Author’s Note: Tonight, Anna is filling her own bathtub for the first time. She is nearly self- sufficient with her routine. We still love The Last Airbender, but we’ve moved on to TV episodes of “Once Upon a Time” and “Burn Notice” and we’ve started playing Washcloth Basketball, where I shoot the washcloth to her over the shower curtain rod “rim.” And she still pauses to finger paint the rabbit on her belly.
Chris Fredrick spent 20 years writing technical documentation, marketing pieces, training, and (in darker moments) website code. An avid runner and mother of two, she initiated a creative writing sabbatical in the summer of 2012. Chris is currently working on a book chronicling her husband’s life–his childhood in Vietnam and his escape to the US after the fall of Saigon. Her work has appeared in Literary Mama. Read more of her work at: chrisfredrick.wordpress.com.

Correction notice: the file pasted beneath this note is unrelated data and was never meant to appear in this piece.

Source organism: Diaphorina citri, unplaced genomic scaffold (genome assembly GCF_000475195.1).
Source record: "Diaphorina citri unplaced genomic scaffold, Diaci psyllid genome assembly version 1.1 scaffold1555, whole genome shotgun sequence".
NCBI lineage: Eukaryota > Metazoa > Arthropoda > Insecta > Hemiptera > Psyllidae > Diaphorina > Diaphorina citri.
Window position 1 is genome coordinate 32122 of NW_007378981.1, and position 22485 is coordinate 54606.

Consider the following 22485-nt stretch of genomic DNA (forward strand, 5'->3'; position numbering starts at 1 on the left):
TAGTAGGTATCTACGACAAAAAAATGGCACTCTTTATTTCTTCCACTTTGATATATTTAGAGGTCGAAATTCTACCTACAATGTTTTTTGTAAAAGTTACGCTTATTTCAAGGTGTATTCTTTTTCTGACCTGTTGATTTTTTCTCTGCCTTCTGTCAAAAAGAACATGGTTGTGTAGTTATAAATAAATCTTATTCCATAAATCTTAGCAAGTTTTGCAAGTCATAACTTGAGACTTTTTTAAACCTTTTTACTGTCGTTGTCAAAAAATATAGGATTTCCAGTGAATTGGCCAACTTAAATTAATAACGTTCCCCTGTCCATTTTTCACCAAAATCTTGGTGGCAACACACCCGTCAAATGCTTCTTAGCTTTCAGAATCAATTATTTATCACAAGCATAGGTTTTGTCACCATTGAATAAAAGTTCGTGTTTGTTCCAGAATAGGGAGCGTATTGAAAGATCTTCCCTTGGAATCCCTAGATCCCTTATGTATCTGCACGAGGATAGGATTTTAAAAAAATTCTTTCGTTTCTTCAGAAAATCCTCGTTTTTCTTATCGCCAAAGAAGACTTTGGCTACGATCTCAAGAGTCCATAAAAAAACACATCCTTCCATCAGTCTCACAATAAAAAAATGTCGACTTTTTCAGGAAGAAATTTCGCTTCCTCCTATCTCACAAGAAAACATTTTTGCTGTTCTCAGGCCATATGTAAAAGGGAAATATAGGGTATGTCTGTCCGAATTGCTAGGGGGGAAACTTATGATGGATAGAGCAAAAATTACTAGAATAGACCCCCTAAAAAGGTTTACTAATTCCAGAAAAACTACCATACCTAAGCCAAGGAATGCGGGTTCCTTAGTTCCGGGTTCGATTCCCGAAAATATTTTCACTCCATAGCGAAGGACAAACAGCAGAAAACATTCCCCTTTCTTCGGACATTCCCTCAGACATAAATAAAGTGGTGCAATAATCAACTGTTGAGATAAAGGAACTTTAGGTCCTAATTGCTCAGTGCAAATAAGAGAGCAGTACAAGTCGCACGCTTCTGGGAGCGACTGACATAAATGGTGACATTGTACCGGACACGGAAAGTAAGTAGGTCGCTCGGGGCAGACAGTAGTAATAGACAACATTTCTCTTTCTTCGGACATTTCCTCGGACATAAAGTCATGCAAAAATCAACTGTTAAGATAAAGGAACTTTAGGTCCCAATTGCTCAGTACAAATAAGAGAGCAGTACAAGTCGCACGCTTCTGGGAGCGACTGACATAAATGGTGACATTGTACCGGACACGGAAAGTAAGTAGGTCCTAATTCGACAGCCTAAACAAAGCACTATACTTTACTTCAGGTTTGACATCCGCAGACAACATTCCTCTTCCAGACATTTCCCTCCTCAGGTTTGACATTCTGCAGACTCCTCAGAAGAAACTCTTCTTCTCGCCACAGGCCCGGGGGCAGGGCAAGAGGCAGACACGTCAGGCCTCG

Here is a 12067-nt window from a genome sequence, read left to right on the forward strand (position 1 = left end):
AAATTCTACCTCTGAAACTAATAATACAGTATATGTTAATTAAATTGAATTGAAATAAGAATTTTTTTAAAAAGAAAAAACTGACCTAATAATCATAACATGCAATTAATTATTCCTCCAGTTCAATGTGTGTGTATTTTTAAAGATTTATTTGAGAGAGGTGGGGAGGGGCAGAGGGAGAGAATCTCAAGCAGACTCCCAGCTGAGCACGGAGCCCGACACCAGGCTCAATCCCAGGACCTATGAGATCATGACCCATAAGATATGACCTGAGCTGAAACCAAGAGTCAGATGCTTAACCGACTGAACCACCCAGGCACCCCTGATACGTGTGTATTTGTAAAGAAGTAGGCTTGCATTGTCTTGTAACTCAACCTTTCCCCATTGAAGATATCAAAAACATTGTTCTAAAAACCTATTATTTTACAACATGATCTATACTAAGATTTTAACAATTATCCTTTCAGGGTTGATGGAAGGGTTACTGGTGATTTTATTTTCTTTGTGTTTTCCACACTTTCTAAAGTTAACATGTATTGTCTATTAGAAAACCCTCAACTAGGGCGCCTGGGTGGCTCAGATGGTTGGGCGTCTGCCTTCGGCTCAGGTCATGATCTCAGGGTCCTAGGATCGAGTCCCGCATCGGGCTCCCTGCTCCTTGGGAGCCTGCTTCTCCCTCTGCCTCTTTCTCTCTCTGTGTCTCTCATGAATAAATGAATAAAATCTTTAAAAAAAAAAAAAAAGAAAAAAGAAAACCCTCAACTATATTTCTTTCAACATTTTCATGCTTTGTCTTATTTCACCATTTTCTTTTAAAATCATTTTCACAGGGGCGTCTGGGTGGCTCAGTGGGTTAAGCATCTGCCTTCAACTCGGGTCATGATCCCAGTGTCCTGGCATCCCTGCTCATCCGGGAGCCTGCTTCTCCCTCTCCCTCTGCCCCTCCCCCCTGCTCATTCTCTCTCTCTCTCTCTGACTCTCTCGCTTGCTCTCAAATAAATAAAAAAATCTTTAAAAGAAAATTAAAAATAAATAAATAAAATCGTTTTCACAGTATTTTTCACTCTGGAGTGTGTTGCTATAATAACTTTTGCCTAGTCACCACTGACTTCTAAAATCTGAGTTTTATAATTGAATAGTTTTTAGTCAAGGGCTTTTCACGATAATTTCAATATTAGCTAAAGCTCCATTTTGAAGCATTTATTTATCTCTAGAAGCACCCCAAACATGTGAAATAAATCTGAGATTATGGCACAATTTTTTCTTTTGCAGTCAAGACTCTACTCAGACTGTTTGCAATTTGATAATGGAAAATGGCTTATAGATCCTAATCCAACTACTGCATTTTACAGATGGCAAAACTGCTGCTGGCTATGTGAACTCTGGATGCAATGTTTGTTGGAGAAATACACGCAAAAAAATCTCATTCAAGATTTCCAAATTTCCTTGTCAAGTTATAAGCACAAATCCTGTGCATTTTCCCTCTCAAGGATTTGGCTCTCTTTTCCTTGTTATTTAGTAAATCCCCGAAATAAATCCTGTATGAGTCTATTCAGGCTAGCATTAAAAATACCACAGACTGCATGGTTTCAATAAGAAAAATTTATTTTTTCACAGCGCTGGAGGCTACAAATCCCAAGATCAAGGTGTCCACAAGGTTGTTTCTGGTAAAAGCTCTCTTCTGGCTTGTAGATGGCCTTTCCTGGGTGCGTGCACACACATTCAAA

Illustration by Jane Heinrichs